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Mountain Pass - Sulphide Queen

California, USA

Main commodities: REE
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The Mountain Pass barium-rare earth element deposit is located 1.5 km north of the town of Mountain Pass in California, USA, 80 and 20 km SW of Las Vegas and the Nevada border respectively (#Location: 35° 28' 42"N, 115° 31' 56"W).

The deposit was discovered in the early 1950's and has produced rare earth elements since 1954. From the 1960's to the mid-1990's it was the world's largest source of light rare earth elements. After 1998, production from Mountain Pass declined substantially due to environmental constraints and international competition, mostly from China. Mining and rare earth separation ceased by 2002, although extraction of selected REE commodities from stockpiles resumed in 2007 (Castor, 2008). The deposit was owned and operated by Chevron Mining Inc. (originally under the name of Molycorp Inc.).

The Mountain Pass deposit is located within the Palaeoproterozoic Mojave Crustal Province of western Arizona and Nevada and southeastern California. It is one of a number of orogenic provinces that involved newly formed continental crust added to southern Laurentia Craton between ~1.8 and 1.6 Ga. This new episode of crustal accumulation formed ~20% of the North American craton and stretches from southern California to Nova Scotia along a NE trend (Strickland et al., 2013). This crust was added as a series of crustal provinces and terranes that generally young to the south and SE with increasing distance from the Archaean Wyoming and Superior cratons (e.g. Condie, 1982; Bennett and DePaolo, 1987; Karlstrom and Bowring, 1988; Amato et al., 2008). Much of this crust is interpreted as juvenile island arcs and marginal basins formed with limited involvement of pre-existing continental crust (e.g., Condie, 1982; Bennett and DePaolo, 1987; Karlstrom and Bowring, 1988; Wooden and DeWitt, 1991). In contrast, Mojave Province rocks have yielded Nd ages of 2.0 to 2.3 Ga, significantly more radiogenic Pb isotopic compositions, Archaean plutonic and detrital zircon ages and higher Th/U ratios. These data suggest the Mojave Province, unlike neighbouring Palaeoproterozoic crust, such as the adjacent Yavapai Province, likely incorporated a significant amount of older, pre-existing crustal material during its formation from ~1.79 to 1.74 Ga (Bennett and DePaolo, 1987; Wooden and Miller, 1990; Barth et al., 2000; Duebendorfer et al., 2010).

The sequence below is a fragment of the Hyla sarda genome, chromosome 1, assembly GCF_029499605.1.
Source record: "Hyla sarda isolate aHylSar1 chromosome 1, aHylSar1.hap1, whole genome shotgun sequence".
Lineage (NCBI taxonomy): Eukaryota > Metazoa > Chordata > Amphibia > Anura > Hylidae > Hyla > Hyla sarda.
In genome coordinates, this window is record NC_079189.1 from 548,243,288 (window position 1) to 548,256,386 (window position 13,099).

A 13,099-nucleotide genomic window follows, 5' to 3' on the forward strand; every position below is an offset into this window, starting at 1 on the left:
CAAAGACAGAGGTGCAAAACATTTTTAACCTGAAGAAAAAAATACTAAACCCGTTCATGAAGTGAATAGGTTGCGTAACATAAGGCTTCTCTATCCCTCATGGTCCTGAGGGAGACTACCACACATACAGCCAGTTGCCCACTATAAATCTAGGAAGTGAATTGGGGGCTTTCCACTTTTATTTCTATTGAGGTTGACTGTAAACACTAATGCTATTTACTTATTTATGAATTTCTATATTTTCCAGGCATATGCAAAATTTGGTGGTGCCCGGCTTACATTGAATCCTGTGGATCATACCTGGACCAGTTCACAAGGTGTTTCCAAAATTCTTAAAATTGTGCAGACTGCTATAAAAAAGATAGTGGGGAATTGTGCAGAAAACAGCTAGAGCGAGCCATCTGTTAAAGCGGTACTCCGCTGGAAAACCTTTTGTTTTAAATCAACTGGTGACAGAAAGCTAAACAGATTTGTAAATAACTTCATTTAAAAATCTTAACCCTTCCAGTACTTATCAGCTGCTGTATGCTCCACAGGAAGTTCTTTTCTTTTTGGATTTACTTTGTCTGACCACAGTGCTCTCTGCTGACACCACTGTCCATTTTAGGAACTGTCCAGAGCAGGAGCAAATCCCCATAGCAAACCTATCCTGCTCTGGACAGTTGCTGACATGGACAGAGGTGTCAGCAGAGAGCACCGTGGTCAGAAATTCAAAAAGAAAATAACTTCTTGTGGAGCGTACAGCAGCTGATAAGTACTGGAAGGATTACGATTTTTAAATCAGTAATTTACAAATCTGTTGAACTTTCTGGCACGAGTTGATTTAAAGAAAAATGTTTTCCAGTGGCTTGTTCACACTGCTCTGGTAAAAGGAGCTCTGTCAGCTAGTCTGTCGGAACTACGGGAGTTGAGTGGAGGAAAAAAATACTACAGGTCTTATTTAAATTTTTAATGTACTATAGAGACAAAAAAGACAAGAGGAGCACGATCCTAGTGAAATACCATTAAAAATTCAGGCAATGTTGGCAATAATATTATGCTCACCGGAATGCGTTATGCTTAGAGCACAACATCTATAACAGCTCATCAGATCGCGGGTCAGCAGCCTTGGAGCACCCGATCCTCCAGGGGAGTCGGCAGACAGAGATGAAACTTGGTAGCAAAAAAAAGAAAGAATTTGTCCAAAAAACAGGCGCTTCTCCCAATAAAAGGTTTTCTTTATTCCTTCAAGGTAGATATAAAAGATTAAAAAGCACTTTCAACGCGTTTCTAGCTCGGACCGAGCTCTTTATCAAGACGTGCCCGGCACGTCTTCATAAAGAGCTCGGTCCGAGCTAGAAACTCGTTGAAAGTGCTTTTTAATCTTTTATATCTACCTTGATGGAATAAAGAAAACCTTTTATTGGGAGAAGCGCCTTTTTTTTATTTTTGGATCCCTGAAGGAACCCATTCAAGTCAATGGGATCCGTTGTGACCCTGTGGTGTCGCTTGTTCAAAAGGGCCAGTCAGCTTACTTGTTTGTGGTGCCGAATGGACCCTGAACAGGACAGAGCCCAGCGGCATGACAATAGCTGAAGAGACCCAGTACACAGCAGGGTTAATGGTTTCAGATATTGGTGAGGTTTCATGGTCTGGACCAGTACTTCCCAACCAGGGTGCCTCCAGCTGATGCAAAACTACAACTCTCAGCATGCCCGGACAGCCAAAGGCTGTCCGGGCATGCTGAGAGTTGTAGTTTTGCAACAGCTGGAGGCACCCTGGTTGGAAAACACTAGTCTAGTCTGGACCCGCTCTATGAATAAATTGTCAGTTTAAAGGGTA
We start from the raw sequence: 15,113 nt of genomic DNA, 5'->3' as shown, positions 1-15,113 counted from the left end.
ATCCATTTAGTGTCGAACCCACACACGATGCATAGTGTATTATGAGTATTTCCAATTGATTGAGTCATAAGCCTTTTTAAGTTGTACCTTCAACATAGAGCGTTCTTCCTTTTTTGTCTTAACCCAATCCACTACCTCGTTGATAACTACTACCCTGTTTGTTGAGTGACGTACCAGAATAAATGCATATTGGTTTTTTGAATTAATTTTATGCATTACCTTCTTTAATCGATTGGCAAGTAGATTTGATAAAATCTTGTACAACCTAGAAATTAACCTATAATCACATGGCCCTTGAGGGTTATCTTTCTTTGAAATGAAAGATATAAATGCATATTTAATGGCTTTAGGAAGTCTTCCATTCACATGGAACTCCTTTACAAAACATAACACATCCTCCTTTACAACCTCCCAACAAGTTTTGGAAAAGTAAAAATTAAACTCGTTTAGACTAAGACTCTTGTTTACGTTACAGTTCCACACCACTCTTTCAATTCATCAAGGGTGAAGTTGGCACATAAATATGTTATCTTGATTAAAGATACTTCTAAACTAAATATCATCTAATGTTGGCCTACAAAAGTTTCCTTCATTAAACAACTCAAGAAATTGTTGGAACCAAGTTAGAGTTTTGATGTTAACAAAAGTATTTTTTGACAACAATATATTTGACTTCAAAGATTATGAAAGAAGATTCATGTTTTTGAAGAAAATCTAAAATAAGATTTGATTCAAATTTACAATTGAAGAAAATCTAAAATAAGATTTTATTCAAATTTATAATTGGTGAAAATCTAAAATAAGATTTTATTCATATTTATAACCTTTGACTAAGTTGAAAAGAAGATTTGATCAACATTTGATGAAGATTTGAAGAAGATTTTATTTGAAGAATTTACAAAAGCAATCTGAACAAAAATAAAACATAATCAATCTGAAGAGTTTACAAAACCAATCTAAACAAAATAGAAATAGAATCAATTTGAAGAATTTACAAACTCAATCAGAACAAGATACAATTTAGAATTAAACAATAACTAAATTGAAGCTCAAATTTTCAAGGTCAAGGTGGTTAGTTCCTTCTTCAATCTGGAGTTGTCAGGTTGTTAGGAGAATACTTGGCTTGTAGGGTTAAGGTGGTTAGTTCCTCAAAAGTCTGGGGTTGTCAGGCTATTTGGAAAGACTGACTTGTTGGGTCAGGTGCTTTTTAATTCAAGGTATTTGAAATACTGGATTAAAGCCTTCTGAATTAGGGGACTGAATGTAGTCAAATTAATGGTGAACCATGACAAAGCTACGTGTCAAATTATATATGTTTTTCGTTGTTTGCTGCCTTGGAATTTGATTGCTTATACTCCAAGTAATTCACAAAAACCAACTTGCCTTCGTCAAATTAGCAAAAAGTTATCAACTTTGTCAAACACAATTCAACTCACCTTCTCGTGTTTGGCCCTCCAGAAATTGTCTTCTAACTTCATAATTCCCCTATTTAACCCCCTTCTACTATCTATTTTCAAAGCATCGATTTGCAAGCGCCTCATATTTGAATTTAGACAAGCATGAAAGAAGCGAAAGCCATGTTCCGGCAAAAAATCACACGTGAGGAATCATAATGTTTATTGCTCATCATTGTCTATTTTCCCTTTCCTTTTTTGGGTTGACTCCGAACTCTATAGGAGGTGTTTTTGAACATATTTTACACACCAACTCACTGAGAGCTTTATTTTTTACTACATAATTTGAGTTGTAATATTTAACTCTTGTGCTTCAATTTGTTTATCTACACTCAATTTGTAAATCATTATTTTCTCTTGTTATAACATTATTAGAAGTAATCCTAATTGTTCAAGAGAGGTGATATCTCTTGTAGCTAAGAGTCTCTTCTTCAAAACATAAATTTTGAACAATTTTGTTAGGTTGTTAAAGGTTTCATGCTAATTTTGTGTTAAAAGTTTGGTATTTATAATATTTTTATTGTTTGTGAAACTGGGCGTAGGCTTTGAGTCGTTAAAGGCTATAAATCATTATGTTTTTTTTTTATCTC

The Mojave Province has been exhumed from mid-crustal depths during Cenozoic tectonic events. It is bounded to the north by the Archaean Wyoming Craton and associated Archaean to Palaeoproterozoic terranes (e.g., the 2.4 to 1.6 Ga Selway Terrane and >2.5 Ga Grouse Creek Block). It is bounded to the SE by the Yavapai Terrane of the Central Plains Orogen, and tapers before terminating to the NE as the northern margin of Yavapai Terrane converges with and abuts the Wyoming Craton.

The oldest exposed unit in the Mojave Province is the 1.84 Ga Elves Chasm tonalite gneiss exposed through a younger window, and interpreted to have intruded possible earlier 1.9 to 2.3 Ga supracrustal sequences. The oldest regionally exposed rocks are metasedimentary gneisses deposited between ∼1.79 and 1.75 Ga (Thomas et al., 1988; Wooden and Miller, 1990). A 1.79 to 1.76 Ga, pre-orogenic magmatic suite which includes gabbro, tonalite, trondhjemite and porphyritic granite is also widespread. These rocks have been subjected to metamorphism of from upper amphibolite to lower granulite facies and migmatites, locally estimated to have reached 675 to ∼740°C and 5 to 6 kb (Thomas et al., 1988; Wooden and Miller, 1990; Barth et al., 2000). A phase of regional metamorphism has been dated at ~1.74 Ga. Magmatism of this age is common in the adjacent Yavapai province, suggesting that the two terranes may have been juxtaposed at or before 1.74 Ga. A further major period of deformation occurred between 1.71 and 1.69 Ga in both the Mojave and adjacent Yavapai provinces (Barth et al., 2000; Duebendorfer et al., 2001; Whitmeyer and Karlstrom, 2007). All of these are cut by postorogenic intrusions at 1.63 to 1.69 Ga (Wooden and Miller 1990). Extensive Mesoproterozoic granite are exposed in SW Nevada, to the east of Mountain Pass (Volborth, 1962; Bingler and Bonham, 1973) and to the SW in California (Kwok, 1987; Anderson and Bender, 1989) with ages of 1.4 to 1.5 Ga (Castor, 2008).

The Mountain Pass deposit is closely associated with the Mountain Pass (or Sulphide Queen) Carbonatite and alkaline intrusions that were emplaced within a suite of Palaeoproterozoic rocks that comprise complexly folded, banded, granulite-facies gneiss and schist with variable quartz, microcline, biotite, garnet, hornblende, orthopyroxene and sillimanite (Castor, 2008). These gneisses include biotite-garnet-sillimanite-hornblende gneisses, biotite granitic gneisses and augen granitic gneisses. Large masses of weakly foliated granitic rocks are also exposed in the Mountain Pass area (DeWitt et al., 1989, Wooden and Miller 1990, Miller and Wooden 1993).